AltaGas will soon start building a liquid propane terminal south of Prince Rupert that is expected to supply 20 to 30 Asia-bound ships a year.
Located on brownfield land on Ridley Island, the marine terminal will receive propane by rail and is expected to start shipping by early 2019.
Federal regulators approved the project in December.
AltaGas announced its decision to go ahead with the $450- to $500-million project on Jan. 3, noting that it is consulting First Nations whose traditional territories include the terminal — a list that does not include the Haida Nation.
“Collaborating closely with First Nations and communities to create sustainable social value is of paramount importance to us and we look forward to a long and mutually beneficial relationship with the First nations in the region,” said David Harris, president and CEO of AltaGas, in a press release.
Based in Calgary, AltaGas has an affiliate company that runs a similar propane terminal in Washington State, but the new Ridley Island terminal would be the first on the B.C. coast.
It is relatively close to key Asian markets, with shipping times about 15 days faster than terminals on the U.S. Gulf Coast.
AltaGas expects the Ridley Island terminal to employ about 40 people full-time, its construction will require between 200 and 250 workers.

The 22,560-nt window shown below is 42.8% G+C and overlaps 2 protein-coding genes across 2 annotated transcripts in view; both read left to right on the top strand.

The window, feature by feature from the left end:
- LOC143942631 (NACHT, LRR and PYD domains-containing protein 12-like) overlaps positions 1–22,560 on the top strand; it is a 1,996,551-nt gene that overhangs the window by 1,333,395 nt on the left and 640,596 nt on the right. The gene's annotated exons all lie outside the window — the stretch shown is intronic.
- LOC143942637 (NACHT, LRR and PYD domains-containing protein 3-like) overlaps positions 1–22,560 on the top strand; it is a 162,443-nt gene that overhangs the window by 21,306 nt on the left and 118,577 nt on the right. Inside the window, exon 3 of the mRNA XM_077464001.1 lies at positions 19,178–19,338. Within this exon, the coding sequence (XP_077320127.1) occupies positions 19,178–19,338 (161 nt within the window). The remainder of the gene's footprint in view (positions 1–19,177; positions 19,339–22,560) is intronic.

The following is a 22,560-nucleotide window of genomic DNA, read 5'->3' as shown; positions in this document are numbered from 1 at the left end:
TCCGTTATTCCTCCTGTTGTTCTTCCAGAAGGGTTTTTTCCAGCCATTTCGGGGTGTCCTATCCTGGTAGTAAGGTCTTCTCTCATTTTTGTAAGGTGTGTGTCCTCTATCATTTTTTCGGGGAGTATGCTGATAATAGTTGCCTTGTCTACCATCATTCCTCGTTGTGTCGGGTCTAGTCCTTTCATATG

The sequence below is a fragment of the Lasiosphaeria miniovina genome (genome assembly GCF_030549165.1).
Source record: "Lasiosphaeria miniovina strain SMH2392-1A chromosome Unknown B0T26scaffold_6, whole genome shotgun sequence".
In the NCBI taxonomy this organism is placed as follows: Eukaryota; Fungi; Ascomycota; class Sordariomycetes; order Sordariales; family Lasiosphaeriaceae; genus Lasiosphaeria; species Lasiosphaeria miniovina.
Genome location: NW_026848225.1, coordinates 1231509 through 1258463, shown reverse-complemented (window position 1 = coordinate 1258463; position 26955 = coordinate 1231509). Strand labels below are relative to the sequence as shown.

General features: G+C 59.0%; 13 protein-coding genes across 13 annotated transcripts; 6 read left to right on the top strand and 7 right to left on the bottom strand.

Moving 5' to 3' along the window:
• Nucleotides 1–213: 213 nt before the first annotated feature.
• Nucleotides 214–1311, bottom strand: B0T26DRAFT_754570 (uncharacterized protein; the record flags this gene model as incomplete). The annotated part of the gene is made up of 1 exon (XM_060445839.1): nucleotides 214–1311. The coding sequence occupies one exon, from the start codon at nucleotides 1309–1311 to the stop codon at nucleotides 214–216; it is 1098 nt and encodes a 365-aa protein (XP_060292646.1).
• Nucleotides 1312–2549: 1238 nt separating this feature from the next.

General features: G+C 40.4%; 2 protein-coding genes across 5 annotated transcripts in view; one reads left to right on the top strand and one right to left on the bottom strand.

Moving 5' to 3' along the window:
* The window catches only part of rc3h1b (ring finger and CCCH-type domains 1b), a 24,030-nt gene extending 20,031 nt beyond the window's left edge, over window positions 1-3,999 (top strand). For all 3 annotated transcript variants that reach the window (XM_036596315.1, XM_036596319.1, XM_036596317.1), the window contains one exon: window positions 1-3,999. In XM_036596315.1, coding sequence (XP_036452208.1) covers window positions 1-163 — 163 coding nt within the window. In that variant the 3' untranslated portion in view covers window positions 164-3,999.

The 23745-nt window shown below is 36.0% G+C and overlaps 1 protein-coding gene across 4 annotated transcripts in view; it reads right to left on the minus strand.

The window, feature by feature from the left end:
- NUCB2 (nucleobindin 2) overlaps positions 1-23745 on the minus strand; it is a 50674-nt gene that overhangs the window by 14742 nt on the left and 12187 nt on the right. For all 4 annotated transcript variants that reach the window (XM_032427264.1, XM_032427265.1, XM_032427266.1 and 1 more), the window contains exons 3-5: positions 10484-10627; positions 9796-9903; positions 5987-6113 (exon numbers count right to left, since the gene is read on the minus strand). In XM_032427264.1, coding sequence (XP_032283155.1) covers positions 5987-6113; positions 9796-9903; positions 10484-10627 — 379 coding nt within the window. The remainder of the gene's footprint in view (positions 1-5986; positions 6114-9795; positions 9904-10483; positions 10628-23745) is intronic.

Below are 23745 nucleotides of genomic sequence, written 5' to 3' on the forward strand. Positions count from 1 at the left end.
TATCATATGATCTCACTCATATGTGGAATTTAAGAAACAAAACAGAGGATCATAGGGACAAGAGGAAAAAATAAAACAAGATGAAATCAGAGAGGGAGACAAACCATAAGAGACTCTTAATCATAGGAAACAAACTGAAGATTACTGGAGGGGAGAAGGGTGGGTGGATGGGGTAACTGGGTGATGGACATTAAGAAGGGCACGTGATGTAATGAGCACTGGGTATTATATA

Sourced mainly from natural gas fields in northeast B.C. and Alberta, the terminal will receive 50 to 60 railcars per day of liquid propane, which will then be loaded onto 230-metre long carrier ships.
Half the product will be supplied by AltaGas itself, the other half by other companies. AltaGas said it has already agreed to sell about half the propane from the new Ridley terminal to Japan’s Astomos Energy Corporation.
In the environmental assessment AltaGas submitted to federal regulators — Transport Canada, the Port of Prince Rupert, and Ridley Terminals Inc. — the company noted that propane is non-toxic, and dissipates in case of a spill.
The company also said the project will emit about 16,800 tonnes of carbon dioxide-equivalent gases a year, which is about 0.03 per cent of the 65 million tonnes emitted in B.C. in 2013.
Most of those emissions will come from gas-fired equipment at the terminal, which requires 15 megawatts of electrical power, and from transportation.
Propane is found in natural gas, and is also a byproduct of oil refining.
In its assessment, AltaGas did not include upstream emissions associated with extracting natural gas from the ground, noting that natural gas producers already account for it and including those figures would result in double-counting.